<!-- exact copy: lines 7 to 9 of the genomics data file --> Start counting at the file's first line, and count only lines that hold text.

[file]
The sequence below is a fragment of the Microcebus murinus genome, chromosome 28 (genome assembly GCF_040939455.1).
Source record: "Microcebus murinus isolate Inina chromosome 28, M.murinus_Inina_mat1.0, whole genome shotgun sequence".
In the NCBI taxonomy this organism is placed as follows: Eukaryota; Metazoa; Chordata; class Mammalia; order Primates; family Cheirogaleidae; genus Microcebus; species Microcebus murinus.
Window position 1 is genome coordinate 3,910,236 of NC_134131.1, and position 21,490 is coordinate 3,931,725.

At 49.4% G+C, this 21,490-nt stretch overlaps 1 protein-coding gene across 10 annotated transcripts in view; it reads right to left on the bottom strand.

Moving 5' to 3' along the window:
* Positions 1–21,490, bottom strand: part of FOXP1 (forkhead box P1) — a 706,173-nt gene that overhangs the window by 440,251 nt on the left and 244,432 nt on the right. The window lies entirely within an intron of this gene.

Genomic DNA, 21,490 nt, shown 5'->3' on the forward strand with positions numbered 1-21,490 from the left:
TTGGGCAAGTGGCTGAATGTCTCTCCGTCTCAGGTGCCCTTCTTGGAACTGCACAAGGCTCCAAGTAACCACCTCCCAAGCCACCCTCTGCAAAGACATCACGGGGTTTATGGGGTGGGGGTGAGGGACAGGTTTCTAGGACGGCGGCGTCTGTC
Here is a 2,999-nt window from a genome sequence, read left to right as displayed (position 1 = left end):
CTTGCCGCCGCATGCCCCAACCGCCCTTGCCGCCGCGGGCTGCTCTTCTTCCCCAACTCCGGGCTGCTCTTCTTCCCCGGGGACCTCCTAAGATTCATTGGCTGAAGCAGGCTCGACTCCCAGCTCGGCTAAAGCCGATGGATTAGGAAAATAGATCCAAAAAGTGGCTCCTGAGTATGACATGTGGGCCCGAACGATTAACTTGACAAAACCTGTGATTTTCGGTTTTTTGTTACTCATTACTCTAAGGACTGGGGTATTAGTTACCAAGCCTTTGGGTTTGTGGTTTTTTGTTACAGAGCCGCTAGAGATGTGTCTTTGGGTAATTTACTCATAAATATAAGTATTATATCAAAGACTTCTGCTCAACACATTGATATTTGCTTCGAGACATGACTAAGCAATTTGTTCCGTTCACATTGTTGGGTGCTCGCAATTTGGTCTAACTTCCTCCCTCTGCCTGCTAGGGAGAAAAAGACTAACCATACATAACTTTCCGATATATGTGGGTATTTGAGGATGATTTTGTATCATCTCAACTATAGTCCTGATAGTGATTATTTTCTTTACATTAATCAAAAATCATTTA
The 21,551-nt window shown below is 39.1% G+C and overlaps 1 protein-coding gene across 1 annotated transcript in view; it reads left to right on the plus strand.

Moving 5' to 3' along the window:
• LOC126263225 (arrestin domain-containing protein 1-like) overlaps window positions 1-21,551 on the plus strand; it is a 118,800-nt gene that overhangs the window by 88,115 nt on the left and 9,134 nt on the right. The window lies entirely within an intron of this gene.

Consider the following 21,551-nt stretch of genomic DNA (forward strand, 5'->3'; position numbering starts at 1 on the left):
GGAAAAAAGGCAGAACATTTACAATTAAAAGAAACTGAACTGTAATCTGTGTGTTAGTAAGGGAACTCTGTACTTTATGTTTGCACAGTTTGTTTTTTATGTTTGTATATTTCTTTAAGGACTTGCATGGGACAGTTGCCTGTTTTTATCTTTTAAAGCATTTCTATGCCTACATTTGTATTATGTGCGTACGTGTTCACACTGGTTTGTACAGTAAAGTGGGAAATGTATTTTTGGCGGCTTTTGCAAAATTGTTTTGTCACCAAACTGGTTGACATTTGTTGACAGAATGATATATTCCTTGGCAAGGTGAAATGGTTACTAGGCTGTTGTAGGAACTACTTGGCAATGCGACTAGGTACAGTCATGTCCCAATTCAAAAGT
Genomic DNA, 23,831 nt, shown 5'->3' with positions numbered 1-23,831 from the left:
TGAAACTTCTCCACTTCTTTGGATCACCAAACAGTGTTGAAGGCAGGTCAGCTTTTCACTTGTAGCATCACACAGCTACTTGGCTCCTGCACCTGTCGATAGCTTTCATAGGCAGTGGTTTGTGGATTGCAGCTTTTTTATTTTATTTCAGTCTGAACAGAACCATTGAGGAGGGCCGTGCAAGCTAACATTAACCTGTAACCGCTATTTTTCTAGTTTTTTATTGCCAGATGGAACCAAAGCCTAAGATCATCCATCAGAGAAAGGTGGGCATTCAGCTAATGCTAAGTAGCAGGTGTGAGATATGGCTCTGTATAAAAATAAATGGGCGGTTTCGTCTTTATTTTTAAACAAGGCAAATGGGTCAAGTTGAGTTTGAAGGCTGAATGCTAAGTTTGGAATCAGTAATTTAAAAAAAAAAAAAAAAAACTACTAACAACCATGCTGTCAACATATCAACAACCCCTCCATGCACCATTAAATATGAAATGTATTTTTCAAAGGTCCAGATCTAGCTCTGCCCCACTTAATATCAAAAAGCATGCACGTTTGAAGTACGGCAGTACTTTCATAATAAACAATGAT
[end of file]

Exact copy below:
* Positions 1–21,490, bottom strand: part of FOXP1 (forkhead box P1) — a 706,173-nt gene that overhangs the window by 440,251 nt on the left and 244,432 nt on the right. The window lies entirely within an intron of this gene.

Genomic DNA, 21,490 nt, shown 5'->3' on the forward strand with positions numbered 1-21,490 from the left:
TTGGGCAAGTGGCTGAATGTCTCTCCGTCTCAGGTGCCCTTCTTGGAACTGCACAAGGCTCCAAGTAACCACCTCCCAAGCCACCCTCTGCAAAGACATCACGGGGTTTATGGGGTGGGGGTGAGGGACAGGTTTCTAGGACGGCGGCGTCTGTC